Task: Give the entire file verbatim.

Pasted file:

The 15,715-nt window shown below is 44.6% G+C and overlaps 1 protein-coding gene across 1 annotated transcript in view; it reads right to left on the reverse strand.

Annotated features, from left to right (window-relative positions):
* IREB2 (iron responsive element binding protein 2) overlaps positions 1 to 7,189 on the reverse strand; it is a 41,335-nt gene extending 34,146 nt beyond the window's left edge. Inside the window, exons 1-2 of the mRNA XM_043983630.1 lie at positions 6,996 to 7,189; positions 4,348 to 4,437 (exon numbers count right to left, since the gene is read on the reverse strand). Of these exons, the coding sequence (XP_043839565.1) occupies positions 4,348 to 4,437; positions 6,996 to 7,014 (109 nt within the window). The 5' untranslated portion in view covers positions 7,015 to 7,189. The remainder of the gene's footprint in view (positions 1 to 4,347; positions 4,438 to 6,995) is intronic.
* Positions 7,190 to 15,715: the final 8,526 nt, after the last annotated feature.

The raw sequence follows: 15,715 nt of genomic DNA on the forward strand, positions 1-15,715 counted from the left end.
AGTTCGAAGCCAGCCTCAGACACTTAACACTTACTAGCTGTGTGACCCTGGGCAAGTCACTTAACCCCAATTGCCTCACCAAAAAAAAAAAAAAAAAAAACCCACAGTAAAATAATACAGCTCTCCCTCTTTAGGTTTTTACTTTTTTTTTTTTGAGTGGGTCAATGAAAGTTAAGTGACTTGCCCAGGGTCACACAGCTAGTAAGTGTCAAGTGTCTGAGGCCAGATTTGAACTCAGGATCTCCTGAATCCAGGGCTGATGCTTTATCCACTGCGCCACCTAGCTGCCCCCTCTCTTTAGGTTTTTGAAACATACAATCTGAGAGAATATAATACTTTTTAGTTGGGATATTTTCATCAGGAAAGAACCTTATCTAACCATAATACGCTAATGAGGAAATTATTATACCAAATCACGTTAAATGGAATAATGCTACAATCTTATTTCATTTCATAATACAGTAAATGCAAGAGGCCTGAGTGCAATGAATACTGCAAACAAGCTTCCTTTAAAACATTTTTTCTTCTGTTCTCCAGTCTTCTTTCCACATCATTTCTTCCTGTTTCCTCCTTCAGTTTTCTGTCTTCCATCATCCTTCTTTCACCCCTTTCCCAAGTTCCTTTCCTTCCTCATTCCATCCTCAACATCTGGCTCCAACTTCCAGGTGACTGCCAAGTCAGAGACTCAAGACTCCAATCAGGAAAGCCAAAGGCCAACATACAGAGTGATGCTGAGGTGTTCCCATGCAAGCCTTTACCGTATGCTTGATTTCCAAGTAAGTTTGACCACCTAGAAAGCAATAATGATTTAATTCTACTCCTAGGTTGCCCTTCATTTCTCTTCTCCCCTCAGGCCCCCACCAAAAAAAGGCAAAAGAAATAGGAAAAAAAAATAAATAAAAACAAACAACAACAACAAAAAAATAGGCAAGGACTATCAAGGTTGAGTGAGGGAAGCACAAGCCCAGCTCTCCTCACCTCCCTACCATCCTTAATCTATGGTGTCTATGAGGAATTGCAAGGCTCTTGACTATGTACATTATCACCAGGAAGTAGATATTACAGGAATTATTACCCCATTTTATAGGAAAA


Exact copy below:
The 15,715-nt window shown below is 44.6% G+C and overlaps 1 protein-coding gene across 1 annotated transcript in view; it reads right to left on the reverse strand.

Annotated features, from left to right (window-relative positions):
* IREB2 (iron responsive element binding protein 2) overlaps positions 1 to 7,189 on the reverse strand; it is a 41,335-nt gene extending 34,146 nt beyond the window's left edge. Inside the window, exons 1-2 of the mRNA XM_043983630.1 lie at positions 6,996 to 7,189; positions 4,348 to 4,437 (exon numbers count right to left, since the gene is read on the reverse strand). Of these exons, the coding sequence (XP_043839565.1) occupies positions 4,348 to 4,437; positions 6,996 to 7,014 (109 nt within the window). The 5' untranslated portion in view covers positions 7,015 to 7,189. The remainder of the gene's footprint in view (positions 1 to 4,347; positions 4,438 to 6,995) is intronic.
* Positions 7,190 to 15,715: the final 8,526 nt, after the last annotated feature.

The raw sequence follows: 15,715 nt of genomic DNA on the forward strand, positions 1-15,715 counted from the left end.
AGTTCGAAGCCAGCCTCAGACACTTAACACTTACTAGCTGTGTGACCCTGGGCAAGTCACTTAACCCCAATTGCCTCACCAAAAAAAAAAAAAAAAAAAACCCACAGTAAAATAATACAGCTCTCCCTCTTTAGGTTTTTACTTTTTTTTTTTTGAGTGGGTCAATGAAAGTTAAGTGACTTGCCCAGGGTCACACAGCTAGTAAGTGTCAAGTGTCTGAGGCCAGATTTGAACTCAGGATCTCCTGAATCCAGGGCTGATGCTTTATCCACTGCGCCACCTAGCTGCCCCCTCTCTTTAGGTTTTTGAAACATACAATCTGAGAGAATATAATACTTTTTAGTTGGGATATTTTCATCAGGAAAGAACCTTATCTAACCATAATACGCTAATGAGGAAATTATTATACCAAATCACGTTAAATGGAATAATGCTACAATCTTATTTCATTTCATAATACAGTAAATGCAAGAGGCCTGAGTGCAATGAATACTGCAAACAAGCTTCCTTTAAAACATTTTTTCTTCTGTTCTCCAGTCTTCTTTCCACATCATTTCTTCCTGTTTCCTCCTTCAGTTTTCTGTCTTCCATCATCCTTCTTTCACCCCTTTCCCAAGTTCCTTTCCTTCCTCATTCCATCCTCAACATCTGGCTCCAACTTCCAGGTGACTGCCAAGTCAGAGACTCAAGACTCCAATCAGGAAAGCCAAAGGCCAACATACAGAGTGATGCTGAGGTGTTCCCATGCAAGCCTTTACCGTATGCTTGATTTCCAAGTAAGTTTGACCACCTAGAAAGCAATAATGATTTAATTCTACTCCTAGGTTGCCCTTCATTTCTCTTCTCCCCTCAGGCCCCCACCAAAAAAAGGCAAAAGAAATAGGAAAAAAAAATAAATAAAAACAAACAACAACAACAAAAAAATAGGCAAGGACTATCAAGGTTGAGTGAGGGAAGCACAAGCCCAGCTCTCCTCACCTCCCTACCATCCTTAATCTATGGTGTCTATGAGGAATTGCAAGGCTCTTGACTATGTACATTATCACCAGGAAGTAGATATTACAGGAATTATTACCCCATTTTATAGGAAAA